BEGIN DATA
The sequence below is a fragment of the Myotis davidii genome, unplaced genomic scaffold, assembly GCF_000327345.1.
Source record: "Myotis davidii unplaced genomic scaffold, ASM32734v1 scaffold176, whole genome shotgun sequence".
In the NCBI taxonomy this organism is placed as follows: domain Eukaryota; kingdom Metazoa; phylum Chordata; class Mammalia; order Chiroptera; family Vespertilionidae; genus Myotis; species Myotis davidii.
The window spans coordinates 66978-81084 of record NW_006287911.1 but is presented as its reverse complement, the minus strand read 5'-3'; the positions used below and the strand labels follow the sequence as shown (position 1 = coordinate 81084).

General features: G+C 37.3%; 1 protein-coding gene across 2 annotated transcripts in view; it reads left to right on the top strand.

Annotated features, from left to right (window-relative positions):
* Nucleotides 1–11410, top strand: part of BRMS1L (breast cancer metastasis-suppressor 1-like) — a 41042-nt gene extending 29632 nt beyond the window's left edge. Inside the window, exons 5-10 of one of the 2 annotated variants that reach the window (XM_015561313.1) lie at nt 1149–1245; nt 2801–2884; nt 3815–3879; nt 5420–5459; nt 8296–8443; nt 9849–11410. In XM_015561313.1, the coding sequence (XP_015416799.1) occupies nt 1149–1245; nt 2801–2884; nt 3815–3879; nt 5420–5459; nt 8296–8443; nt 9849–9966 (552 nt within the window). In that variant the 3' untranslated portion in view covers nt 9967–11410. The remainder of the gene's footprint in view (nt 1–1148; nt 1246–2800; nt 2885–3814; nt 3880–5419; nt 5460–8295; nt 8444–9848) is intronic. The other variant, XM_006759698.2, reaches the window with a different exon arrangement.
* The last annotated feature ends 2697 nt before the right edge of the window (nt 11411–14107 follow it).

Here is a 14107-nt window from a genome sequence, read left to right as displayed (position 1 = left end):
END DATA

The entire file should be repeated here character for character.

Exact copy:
The sequence below is a fragment of the Myotis davidii genome, unplaced genomic scaffold, assembly GCF_000327345.1.
Source record: "Myotis davidii unplaced genomic scaffold, ASM32734v1 scaffold176, whole genome shotgun sequence".
In the NCBI taxonomy this organism is placed as follows: domain Eukaryota; kingdom Metazoa; phylum Chordata; class Mammalia; order Chiroptera; family Vespertilionidae; genus Myotis; species Myotis davidii.
The window spans coordinates 66978-81084 of record NW_006287911.1 but is presented as its reverse complement, the minus strand read 5'-3'; the positions used below and the strand labels follow the sequence as shown (position 1 = coordinate 81084).

General features: G+C 37.3%; 1 protein-coding gene across 2 annotated transcripts in view; it reads left to right on the top strand.

Annotated features, from left to right (window-relative positions):
* Nucleotides 1–11410, top strand: part of BRMS1L (breast cancer metastasis-suppressor 1-like) — a 41042-nt gene extending 29632 nt beyond the window's left edge. Inside the window, exons 5-10 of one of the 2 annotated variants that reach the window (XM_015561313.1) lie at nt 1149–1245; nt 2801–2884; nt 3815–3879; nt 5420–5459; nt 8296–8443; nt 9849–11410. In XM_015561313.1, the coding sequence (XP_015416799.1) occupies nt 1149–1245; nt 2801–2884; nt 3815–3879; nt 5420–5459; nt 8296–8443; nt 9849–9966 (552 nt within the window). In that variant the 3' untranslated portion in view covers nt 9967–11410. The remainder of the gene's footprint in view (nt 1–1148; nt 1246–2800; nt 2885–3814; nt 3880–5419; nt 5460–8295; nt 8444–9848) is intronic. The other variant, XM_006759698.2, reaches the window with a different exon arrangement.
* The last annotated feature ends 2697 nt before the right edge of the window (nt 11411–14107 follow it).

Here is a 14107-nt window from a genome sequence, read left to right as displayed (position 1 = left end):